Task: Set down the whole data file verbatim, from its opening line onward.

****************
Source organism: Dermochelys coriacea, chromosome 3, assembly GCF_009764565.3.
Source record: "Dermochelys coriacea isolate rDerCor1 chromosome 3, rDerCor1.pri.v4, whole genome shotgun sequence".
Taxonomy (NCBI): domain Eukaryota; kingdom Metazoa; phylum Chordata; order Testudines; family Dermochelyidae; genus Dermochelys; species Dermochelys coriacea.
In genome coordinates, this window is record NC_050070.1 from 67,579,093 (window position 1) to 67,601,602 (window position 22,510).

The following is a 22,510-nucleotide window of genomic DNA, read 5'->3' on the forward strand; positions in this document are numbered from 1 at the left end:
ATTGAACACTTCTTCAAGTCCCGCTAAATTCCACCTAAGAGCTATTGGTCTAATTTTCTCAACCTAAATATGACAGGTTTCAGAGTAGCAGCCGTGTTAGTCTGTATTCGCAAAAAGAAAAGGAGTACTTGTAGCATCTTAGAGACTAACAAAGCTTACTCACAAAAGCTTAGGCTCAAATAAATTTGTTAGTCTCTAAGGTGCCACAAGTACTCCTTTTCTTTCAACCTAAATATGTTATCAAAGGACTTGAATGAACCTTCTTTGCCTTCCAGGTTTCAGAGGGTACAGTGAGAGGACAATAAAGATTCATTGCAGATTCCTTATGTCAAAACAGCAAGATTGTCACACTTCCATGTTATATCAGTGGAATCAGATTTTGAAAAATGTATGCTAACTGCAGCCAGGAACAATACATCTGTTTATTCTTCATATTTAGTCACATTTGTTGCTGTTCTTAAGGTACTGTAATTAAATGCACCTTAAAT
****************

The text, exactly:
Source organism: Dermochelys coriacea, chromosome 3, assembly GCF_009764565.3.
Source record: "Dermochelys coriacea isolate rDerCor1 chromosome 3, rDerCor1.pri.v4, whole genome shotgun sequence".
Taxonomy (NCBI): domain Eukaryota; kingdom Metazoa; phylum Chordata; order Testudines; family Dermochelyidae; genus Dermochelys; species Dermochelys coriacea.
In genome coordinates, this window is record NC_050070.1 from 67,579,093 (window position 1) to 67,601,602 (window position 22,510).

The following is a 22,510-nucleotide window of genomic DNA, read 5'->3' on the forward strand; positions in this document are numbered from 1 at the left end:
ATTGAACACTTCTTCAAGTCCCGCTAAATTCCACCTAAGAGCTATTGGTCTAATTTTCTCAACCTAAATATGACAGGTTTCAGAGTAGCAGCCGTGTTAGTCTGTATTCGCAAAAAGAAAAGGAGTACTTGTAGCATCTTAGAGACTAACAAAGCTTACTCACAAAAGCTTAGGCTCAAATAAATTTGTTAGTCTCTAAGGTGCCACAAGTACTCCTTTTCTTTCAACCTAAATATGTTATCAAAGGACTTGAATGAACCTTCTTTGCCTTCCAGGTTTCAGAGGGTACAGTGAGAGGACAATAAAGATTCATTGCAGATTCCTTATGTCAAAACAGCAAGATTGTCACACTTCCATGTTATATCAGTGGAATCAGATTTTGAAAAATGTATGCTAACTGCAGCCAGGAACAATACATCTGTTTATTCTTCATATTTAGTCACATTTGTTGCTGTTCTTAAGGTACTGTAATTAAATGCACCTTAAAT